In social media feeds, almost daily, someone is promoting the transition to electric vehicles. Some responses may be less enthusiastic, but it’s also possible that we’ve forgotten why the change is inevitable.
Reasons for not buying an EV today are usually centred around convenience and range:
“…the main thing stopping me from jumping on the electric car craze is a lack of supporting infrastructure like charging points. I don’t feel like I can go away for the week or a long weekend and ask the hotel/AirBnB host if they’d mind me just plugging in my car…”
The immediate preference to avoid extra cost or an increase in involvement in journey planning is understandable. It’s not something we’re used to and, for full transparency, I haven’t fully switched to an EV yet. I ride an eBike and leave my vehicle behind as often as I can.
Why are we doing this at all?
The focus of the EV conversation has become the individual cost to us as users. What we’ve mostly lost sight of is why we are making the change. Cognitive dissonance that has slipped between what we need to do and why we must do it.
It needs calling out – again and again.
- This week, Sydney, Australia, recorded its highest ever night-time temperature at 25.4ºC.
- Global wildfires hit a record number in 2019. 2020 has beaten that by 13% already.
- Through melt water and expansion, sea levels are rising at the rate of 3.3mm a year. If you don’t understand why it matters, please make it your business to read around the subject. It does.
Listen and learn
The excellent podcast How to Save the Planet asks, how do we adapt to changes that are already inevitable? It’s a great question and it picks up on other madness, such as non-transport related planning policy allowing building development in flood plains, simply because the effect has not been felt yet.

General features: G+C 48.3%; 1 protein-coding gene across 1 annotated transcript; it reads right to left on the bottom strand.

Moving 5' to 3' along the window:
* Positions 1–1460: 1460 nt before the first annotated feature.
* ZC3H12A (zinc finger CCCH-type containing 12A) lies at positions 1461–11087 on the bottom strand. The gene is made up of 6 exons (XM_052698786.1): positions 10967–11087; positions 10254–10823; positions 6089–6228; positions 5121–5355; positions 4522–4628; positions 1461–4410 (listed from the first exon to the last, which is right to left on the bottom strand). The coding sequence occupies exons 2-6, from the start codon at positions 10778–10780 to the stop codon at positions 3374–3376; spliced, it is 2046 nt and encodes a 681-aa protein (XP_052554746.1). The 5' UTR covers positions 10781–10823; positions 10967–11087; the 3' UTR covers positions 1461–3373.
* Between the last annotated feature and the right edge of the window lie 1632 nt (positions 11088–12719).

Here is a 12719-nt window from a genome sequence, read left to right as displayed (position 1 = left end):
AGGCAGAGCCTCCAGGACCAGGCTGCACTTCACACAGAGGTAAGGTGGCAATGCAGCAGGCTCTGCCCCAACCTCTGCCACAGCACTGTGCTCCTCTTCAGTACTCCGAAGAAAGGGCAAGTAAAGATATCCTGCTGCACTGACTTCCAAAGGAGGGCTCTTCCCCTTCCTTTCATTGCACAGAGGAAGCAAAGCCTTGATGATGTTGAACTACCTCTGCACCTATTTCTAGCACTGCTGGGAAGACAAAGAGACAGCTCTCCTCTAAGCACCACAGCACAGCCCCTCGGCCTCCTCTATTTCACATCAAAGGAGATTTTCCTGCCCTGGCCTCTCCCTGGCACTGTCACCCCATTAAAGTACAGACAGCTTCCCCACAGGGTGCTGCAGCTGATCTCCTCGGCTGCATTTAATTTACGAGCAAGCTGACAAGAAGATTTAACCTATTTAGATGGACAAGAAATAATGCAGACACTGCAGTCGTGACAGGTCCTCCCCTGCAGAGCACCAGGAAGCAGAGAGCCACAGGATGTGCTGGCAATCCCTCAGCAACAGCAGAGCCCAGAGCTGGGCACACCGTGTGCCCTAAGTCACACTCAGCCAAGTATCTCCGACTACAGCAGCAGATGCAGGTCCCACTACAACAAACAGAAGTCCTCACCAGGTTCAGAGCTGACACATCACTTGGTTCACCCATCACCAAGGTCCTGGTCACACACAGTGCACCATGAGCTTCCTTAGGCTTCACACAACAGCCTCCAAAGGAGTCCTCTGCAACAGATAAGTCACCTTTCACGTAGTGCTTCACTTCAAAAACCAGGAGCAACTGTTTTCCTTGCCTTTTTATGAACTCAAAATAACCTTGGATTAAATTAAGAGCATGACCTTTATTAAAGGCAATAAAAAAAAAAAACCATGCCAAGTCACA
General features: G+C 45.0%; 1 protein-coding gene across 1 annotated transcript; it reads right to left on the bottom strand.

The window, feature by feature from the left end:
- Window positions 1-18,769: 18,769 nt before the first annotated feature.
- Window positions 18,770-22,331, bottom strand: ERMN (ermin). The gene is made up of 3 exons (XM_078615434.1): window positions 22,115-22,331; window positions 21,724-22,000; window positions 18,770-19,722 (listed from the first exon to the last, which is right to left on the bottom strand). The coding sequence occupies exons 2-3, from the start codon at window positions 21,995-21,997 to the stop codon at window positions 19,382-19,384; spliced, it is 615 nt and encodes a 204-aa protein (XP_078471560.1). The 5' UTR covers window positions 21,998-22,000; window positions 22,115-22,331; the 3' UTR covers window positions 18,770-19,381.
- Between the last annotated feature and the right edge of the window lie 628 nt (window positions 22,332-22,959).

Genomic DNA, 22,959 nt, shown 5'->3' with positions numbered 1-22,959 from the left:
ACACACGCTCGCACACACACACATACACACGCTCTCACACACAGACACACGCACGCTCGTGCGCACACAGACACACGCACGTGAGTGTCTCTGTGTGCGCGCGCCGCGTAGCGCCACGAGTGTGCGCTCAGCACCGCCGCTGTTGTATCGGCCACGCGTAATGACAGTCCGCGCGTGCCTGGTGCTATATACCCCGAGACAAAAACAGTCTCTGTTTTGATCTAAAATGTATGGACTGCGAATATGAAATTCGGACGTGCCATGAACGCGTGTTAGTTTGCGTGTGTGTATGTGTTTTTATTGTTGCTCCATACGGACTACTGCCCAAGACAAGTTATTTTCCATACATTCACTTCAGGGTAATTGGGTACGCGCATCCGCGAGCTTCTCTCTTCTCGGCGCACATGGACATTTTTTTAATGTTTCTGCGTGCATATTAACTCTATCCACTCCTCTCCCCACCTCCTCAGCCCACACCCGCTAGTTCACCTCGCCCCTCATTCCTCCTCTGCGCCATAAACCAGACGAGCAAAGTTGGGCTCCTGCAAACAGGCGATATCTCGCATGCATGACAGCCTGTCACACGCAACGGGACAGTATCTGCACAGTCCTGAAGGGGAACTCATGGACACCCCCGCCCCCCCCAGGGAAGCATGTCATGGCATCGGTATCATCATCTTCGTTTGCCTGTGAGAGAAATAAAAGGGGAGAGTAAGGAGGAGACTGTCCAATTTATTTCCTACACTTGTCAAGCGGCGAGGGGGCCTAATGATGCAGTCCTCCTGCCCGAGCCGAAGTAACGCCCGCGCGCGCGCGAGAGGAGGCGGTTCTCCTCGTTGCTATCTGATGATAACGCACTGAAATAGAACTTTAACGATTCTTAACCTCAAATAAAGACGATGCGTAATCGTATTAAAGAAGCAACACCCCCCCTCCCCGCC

How to Save the Planet cites a study showing that “Miami Beach could be mostly underwater within eighty years, but construction of new beachfront properties is booming.” Miami isn’t alone in this.
We all make our choices based on what’s important to us on that day. COVID has taught us that things change, and quickly. 2020 has given us new versions of normal literally overnight. Suggestions that a return to mass attended events can be looked forward to next year now send a shudder through most of us who look at a concert crowd and wonder how we’ll feel like going to that kind of event again.
Borrowed from the same podcast, and included as an essay on the subject of climate change and the Miami construction paradox, Heaven or High Water, by Sarah Miller, contains the line, “I’m afraid of dying, sure, but so far it hasn’t been an issue.” Cognitive dissonance in all its glory.
Back to you and your next car
Like selling a future scenario that means a company must change how it operates, selling a thus far unexperienced event isn’t easy. As a consultancy, room44 faces this all the time.
The reason we’re heading down a road that will see lives lived differently, very soon, is not because it’s good for our pocket. It’s because we must all make an individual effort to reduce our own impact on the environment, to slow down the rate at which the world is warming.
Buying an EV is a bit like changing your unhealthy diet to a better one. If you don’t do it, you just have to live in hope that nothing bad happens.
The switch away from internal combustion engines is inevitable. And if it’s inevitable in 2030, it’s necessary now. Like a lot of things in life, we are all good at putting off what we know needs to happen in favour of a short-term convenience.
Future thinking. Future proofing. It’s what we do.
#howtosavetheplanet #allwecansave #sarahmiller #alexblumberg #ayanaelizabethjohnson #trends #environment #climatechange #electricvehicles #ecargobikes